Cells were grown in minimal-nutrient medium containing unlabeled 4HB for two transfers to acclimate the cells. During early exponential growth (OD600 of approximately 0.4–6.0) of the second transfer, an aliquot of the unlabeled cells (3 ml) was filtered, rinsed and transferred onto minimal-nutrient agar plates containing unlabeled 4HB. After cells doubled on the plates, the filter with adhered cells was transferred to agar plates containing 100% [13C6]-(phenyl)-4HB. At specific time points on the 13C-labeled plates (15 s, 1 min, 5 min, 15 min and 30 min), the cells were rapidly quenched using the aforementioned solvent solution, and the intracellular metabolites were extracted and analyzed as described above.
Instrumental analysis of metabolites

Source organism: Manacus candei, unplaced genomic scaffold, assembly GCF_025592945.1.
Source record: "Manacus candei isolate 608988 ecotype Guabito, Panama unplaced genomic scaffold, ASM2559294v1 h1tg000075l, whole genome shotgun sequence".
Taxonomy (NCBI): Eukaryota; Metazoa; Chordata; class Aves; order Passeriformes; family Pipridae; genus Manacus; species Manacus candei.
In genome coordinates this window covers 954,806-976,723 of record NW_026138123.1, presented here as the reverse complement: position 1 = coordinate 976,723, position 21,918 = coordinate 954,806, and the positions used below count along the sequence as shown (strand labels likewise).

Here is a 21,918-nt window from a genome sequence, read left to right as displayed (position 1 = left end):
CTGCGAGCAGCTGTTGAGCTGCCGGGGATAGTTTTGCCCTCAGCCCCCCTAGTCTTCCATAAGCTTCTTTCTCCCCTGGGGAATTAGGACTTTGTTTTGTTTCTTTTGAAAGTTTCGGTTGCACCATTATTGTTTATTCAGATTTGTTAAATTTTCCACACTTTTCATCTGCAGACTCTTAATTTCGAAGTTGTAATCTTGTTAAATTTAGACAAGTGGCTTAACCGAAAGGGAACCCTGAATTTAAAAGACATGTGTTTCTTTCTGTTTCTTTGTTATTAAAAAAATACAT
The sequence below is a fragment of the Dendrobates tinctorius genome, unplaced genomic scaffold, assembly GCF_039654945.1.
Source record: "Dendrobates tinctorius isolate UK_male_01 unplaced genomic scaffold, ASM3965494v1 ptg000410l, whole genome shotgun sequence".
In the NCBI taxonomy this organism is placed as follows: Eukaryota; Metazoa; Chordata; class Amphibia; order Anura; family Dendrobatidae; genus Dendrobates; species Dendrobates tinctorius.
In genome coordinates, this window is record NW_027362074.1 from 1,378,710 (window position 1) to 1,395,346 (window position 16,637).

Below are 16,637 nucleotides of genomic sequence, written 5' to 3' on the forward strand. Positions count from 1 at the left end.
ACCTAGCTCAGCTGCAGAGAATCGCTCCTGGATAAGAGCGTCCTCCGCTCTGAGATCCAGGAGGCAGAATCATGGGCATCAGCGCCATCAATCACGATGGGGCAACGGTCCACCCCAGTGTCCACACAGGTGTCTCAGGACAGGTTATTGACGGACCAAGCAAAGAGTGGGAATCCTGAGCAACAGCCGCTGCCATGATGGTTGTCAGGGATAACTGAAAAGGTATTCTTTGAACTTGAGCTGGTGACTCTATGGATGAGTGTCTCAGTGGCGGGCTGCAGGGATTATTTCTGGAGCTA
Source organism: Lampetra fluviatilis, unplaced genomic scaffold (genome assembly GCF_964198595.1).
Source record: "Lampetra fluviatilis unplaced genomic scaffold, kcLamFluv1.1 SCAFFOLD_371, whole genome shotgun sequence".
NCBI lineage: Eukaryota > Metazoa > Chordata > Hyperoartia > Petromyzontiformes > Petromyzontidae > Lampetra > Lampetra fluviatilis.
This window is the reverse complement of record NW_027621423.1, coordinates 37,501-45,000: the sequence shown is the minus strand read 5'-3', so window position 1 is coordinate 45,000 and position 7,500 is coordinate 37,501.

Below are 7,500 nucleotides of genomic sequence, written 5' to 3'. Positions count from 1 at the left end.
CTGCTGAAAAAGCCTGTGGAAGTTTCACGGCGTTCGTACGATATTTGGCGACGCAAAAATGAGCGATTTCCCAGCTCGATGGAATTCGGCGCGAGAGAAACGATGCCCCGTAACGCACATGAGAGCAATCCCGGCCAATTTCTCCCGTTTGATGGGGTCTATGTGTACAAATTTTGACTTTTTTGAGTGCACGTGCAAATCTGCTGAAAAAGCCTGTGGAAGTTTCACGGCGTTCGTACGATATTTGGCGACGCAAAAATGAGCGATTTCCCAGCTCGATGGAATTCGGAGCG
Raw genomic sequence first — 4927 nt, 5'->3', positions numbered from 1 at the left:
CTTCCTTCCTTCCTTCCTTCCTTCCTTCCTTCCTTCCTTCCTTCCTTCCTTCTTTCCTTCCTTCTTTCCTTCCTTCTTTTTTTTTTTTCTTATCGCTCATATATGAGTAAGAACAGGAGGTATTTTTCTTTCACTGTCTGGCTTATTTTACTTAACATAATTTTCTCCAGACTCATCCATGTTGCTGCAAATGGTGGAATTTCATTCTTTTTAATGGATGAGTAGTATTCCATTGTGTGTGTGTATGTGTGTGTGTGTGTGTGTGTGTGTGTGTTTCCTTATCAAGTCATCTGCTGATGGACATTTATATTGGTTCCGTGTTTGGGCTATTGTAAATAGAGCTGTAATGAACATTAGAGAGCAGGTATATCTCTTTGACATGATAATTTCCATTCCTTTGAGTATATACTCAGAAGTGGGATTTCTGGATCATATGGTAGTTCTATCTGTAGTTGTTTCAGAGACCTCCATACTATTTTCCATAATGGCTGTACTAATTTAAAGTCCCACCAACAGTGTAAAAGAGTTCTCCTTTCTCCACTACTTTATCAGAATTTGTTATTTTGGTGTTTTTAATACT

LC–MS analysis was conducted on an UHPLC (Thermo Fisher Scientific Dionex UltiMate 3000) coupled to a high-resolution/accurate mass MS (Thermo Fisher Scientific Q Exactive quadrupole-Oribitrap hybrid MS) with electrospray ionization. Metabolomics analysis was conducted on the intracellular and extracellular extracts as described previously18. In brief, metabolites were analyzed by reversed-phase ion-pairing LC using an Acquity UPLC Waters 1.7-µm particle size column (2.1 × 100 mm) at a constant column temperature of 25 °C and an injection volume of 10 µl. The mass spectrometer was operated in full-scan negative mode. Metabolite identification was based on accurate mass and matches with standard retention time. For positional 13C-labeling analysis, the same LC–MS parameters were used with the addition of data-dependent tandem MS to obtain product ions and map 13C-carbons using previously outlined fragmentation pathways58. The following data-dependent tandem MS parameters were used: resolution, 17,500; isolation window, 1.0 m/z; normalized collision energy, 15, 30 and 45; automatic gain control target, 1 × 105; maximum inject time, 50 ms.